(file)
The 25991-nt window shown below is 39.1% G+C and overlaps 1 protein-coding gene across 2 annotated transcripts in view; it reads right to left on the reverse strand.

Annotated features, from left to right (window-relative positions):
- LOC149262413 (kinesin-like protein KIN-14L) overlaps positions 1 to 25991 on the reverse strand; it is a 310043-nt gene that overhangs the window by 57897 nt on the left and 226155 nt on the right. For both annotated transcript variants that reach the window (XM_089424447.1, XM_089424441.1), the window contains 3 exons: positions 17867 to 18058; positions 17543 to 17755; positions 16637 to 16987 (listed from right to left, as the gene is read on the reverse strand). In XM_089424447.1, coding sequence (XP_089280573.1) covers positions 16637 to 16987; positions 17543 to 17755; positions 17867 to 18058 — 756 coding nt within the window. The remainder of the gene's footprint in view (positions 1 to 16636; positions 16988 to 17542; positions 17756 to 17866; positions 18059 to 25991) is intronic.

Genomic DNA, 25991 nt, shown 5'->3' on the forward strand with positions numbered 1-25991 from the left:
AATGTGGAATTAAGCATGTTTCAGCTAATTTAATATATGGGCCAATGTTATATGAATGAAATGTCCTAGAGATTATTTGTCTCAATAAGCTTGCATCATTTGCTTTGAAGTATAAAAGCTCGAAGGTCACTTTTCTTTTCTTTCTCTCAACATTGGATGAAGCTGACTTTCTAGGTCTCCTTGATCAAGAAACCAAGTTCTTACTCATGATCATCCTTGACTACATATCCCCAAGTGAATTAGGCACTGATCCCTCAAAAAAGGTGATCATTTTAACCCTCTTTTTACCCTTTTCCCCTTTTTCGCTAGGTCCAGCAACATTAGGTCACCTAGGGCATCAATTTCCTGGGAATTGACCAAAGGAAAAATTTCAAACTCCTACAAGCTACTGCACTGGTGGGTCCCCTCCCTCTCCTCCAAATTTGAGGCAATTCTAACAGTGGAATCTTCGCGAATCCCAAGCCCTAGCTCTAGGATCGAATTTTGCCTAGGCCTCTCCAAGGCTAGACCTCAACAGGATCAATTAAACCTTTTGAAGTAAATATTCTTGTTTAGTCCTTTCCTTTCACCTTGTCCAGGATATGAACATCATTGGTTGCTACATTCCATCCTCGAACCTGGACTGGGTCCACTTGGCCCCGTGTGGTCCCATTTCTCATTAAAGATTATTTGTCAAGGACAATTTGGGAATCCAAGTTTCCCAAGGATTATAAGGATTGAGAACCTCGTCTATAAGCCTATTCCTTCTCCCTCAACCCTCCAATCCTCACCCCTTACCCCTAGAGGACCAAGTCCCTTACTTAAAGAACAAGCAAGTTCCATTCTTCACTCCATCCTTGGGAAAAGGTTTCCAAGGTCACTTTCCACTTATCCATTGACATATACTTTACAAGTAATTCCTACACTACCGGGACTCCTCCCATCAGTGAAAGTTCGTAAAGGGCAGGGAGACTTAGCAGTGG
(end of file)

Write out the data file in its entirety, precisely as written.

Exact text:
The 25991-nt window shown below is 39.1% G+C and overlaps 1 protein-coding gene across 2 annotated transcripts in view; it reads right to left on the reverse strand.

Annotated features, from left to right (window-relative positions):
- LOC149262413 (kinesin-like protein KIN-14L) overlaps positions 1 to 25991 on the reverse strand; it is a 310043-nt gene that overhangs the window by 57897 nt on the left and 226155 nt on the right. For both annotated transcript variants that reach the window (XM_089424447.1, XM_089424441.1), the window contains 3 exons: positions 17867 to 18058; positions 17543 to 17755; positions 16637 to 16987 (listed from right to left, as the gene is read on the reverse strand). In XM_089424447.1, coding sequence (XP_089280573.1) covers positions 16637 to 16987; positions 17543 to 17755; positions 17867 to 18058 — 756 coding nt within the window. The remainder of the gene's footprint in view (positions 1 to 16636; positions 16988 to 17542; positions 17756 to 17866; positions 18059 to 25991) is intronic.

Genomic DNA, 25991 nt, shown 5'->3' on the forward strand with positions numbered 1-25991 from the left:
AATGTGGAATTAAGCATGTTTCAGCTAATTTAATATATGGGCCAATGTTATATGAATGAAATGTCCTAGAGATTATTTGTCTCAATAAGCTTGCATCATTTGCTTTGAAGTATAAAAGCTCGAAGGTCACTTTTCTTTTCTTTCTCTCAACATTGGATGAAGCTGACTTTCTAGGTCTCCTTGATCAAGAAACCAAGTTCTTACTCATGATCATCCTTGACTACATATCCCCAAGTGAATTAGGCACTGATCCCTCAAAAAAGGTGATCATTTTAACCCTCTTTTTACCCTTTTCCCCTTTTTCGCTAGGTCCAGCAACATTAGGTCACCTAGGGCATCAATTTCCTGGGAATTGACCAAAGGAAAAATTTCAAACTCCTACAAGCTACTGCACTGGTGGGTCCCCTCCCTCTCCTCCAAATTTGAGGCAATTCTAACAGTGGAATCTTCGCGAATCCCAAGCCCTAGCTCTAGGATCGAATTTTGCCTAGGCCTCTCCAAGGCTAGACCTCAACAGGATCAATTAAACCTTTTGAAGTAAATATTCTTGTTTAGTCCTTTCCTTTCACCTTGTCCAGGATATGAACATCATTGGTTGCTACATTCCATCCTCGAACCTGGACTGGGTCCACTTGGCCCCGTGTGGTCCCATTTCTCATTAAAGATTATTTGTCAAGGACAATTTGGGAATCCAAGTTTCCCAAGGATTATAAGGATTGAGAACCTCGTCTATAAGCCTATTCCTTCTCCCTCAACCCTCCAATCCTCACCCCTTACCCCTAGAGGACCAAGTCCCTTACTTAAAGAACAAGCAAGTTCCATTCTTCACTCCATCCTTGGGAAAAGGTTTCCAAGGTCACTTTCCACTTATCCATTGACATATACTTTACAAGTAATTCCTACACTACCGGGACTCCTCCCATCAGTGAAAGTTCGTAAAGGGCAGGGAGACTTAGCAGTGG